New York City is sinking due to pressure from its skyscrapers, says new research

ByAdarsh Kumar Gupta
May 19, 2023 12:12 AM IST

The study reports that the situation is alarming as it makes the city vulnerable to natural disasters.

New York is well-known as the city of skyscrapers. But one of its biggest USP might turn into a bane and the reason for its doom. As per a research cited by the New York Post, the sky high buildings which number more than 1 million and weigh nearly 1.7 trillion pounds, are causing the city to sink.

New York City(Getty Images)
New York City(Getty Images)

As per the research published in scientific journal Earth’s Future, experts calculated the pressure New York's buildings exert on the mixture of clay, sand, and slit on which the city sits. Their research suggests that New York is sinking at a rate of one to two millimeters per year on average. Areas like Lower Manhattan are sinking at a faster rate.

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The study reports that the situation is alarming as it makes the city vulnerable to natural disasters.

“New York faces significant challenges from flood hazard; the threat of sea level rise is 3 to 4 times higher than the global average along the Atlantic coast of North America … A deeply concentrated population of 8.4 million people faces varying degrees of hazard from inundation in New York City,” the report reads.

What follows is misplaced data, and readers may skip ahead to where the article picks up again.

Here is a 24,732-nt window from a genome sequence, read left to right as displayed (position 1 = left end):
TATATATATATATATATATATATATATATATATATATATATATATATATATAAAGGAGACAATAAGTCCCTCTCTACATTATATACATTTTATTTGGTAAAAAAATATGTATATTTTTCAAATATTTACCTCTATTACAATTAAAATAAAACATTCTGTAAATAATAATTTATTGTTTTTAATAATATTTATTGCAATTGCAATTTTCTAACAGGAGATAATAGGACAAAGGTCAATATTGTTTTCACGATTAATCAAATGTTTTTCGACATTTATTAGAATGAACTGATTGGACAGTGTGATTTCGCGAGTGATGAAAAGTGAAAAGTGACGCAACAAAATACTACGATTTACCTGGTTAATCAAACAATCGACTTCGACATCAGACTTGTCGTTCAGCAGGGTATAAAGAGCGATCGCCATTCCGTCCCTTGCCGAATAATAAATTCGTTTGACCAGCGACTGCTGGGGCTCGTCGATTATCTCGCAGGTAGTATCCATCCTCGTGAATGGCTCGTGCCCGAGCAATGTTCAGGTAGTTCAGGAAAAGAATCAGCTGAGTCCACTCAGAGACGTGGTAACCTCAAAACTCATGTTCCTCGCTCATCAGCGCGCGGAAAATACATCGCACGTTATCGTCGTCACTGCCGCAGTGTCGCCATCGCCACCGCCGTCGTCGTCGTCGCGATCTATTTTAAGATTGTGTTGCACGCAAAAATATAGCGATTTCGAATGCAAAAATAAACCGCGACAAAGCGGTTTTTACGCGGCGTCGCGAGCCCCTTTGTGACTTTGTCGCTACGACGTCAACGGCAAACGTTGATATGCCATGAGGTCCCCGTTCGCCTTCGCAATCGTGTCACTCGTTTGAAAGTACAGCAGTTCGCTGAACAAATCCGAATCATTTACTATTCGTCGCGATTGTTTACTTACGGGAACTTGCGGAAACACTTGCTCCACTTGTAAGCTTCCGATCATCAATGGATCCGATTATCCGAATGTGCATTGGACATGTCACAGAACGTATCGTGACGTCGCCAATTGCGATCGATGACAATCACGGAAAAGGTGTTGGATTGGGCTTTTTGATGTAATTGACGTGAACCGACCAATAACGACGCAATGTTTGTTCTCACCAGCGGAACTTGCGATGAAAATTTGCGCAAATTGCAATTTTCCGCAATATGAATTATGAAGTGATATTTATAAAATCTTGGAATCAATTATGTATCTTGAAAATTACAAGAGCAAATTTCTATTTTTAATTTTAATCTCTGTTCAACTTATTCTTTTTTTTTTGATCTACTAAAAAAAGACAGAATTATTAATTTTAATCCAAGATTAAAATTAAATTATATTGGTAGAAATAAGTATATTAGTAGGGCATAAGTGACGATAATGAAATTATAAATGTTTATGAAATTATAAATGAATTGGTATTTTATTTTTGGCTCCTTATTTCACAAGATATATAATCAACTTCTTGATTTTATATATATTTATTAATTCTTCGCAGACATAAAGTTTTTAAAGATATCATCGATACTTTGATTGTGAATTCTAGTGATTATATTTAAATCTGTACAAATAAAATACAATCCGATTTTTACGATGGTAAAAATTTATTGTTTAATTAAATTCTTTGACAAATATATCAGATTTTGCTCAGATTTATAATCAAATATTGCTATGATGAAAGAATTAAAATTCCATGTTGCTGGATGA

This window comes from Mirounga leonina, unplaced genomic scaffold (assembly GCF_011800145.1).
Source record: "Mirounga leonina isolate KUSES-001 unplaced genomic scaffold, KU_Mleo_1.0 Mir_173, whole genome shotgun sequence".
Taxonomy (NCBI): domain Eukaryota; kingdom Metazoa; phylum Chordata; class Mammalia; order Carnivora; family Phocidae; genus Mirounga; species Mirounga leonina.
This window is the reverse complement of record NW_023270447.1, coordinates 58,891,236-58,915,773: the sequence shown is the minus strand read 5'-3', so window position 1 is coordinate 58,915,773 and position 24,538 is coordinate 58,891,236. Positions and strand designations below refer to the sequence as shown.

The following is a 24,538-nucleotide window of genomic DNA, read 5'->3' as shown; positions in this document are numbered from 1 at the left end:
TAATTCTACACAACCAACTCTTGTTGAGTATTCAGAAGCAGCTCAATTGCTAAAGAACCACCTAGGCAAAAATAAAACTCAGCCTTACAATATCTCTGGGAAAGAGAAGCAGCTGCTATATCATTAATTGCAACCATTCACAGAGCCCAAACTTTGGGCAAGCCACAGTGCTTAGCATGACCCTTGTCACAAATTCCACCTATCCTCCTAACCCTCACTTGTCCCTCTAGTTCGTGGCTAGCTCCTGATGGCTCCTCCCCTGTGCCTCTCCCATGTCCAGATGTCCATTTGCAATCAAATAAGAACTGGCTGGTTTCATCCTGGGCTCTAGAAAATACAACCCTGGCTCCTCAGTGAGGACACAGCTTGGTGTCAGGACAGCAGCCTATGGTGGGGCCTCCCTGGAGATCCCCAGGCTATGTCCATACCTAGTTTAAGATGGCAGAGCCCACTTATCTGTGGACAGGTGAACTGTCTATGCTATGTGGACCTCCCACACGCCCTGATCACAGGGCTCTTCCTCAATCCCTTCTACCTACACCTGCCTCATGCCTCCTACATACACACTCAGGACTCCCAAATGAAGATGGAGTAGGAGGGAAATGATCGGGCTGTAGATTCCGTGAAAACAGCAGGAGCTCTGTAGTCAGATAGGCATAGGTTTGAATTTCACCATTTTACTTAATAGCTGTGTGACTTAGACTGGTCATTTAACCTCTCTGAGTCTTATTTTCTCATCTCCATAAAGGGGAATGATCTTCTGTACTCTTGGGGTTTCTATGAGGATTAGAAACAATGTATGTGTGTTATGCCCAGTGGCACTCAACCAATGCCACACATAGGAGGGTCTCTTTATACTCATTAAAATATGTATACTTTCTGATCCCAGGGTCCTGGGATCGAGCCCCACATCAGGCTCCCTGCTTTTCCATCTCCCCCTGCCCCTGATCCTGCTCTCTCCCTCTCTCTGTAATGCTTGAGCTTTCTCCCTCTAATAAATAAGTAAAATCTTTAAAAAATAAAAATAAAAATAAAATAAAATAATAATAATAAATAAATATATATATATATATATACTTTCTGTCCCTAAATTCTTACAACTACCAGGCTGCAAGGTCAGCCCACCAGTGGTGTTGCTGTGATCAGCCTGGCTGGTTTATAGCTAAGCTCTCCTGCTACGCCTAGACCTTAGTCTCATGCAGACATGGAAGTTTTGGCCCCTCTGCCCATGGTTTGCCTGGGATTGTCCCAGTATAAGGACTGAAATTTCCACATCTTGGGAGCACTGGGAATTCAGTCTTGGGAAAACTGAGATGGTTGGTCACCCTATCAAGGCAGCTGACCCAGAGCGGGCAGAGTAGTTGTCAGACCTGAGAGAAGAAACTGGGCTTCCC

“Repeated exposure of building foundations to salt water can corrode reinforcing steel and chemically weaken concrete, causing structural weakening,” the research paper states.

The research paper points towards the grave risks from coastal flooding and Hurricanes like Sandy and links to it the sinking phenomenon.

“New York City is ranked third in the world in terms of future exposed assets to coastal flooding,” the paper reads, and “90% of the 67,400 structures in the expanded post–Hurricane Sandy flood risk areas have not been built to floodplain standards.”

Notably, in 2012, Hurricane Sandy resulted in the intrusion of seawater into the urban environment. In 2021, Hurricane Ida raised loopholes in the city's drainage infrastructure.

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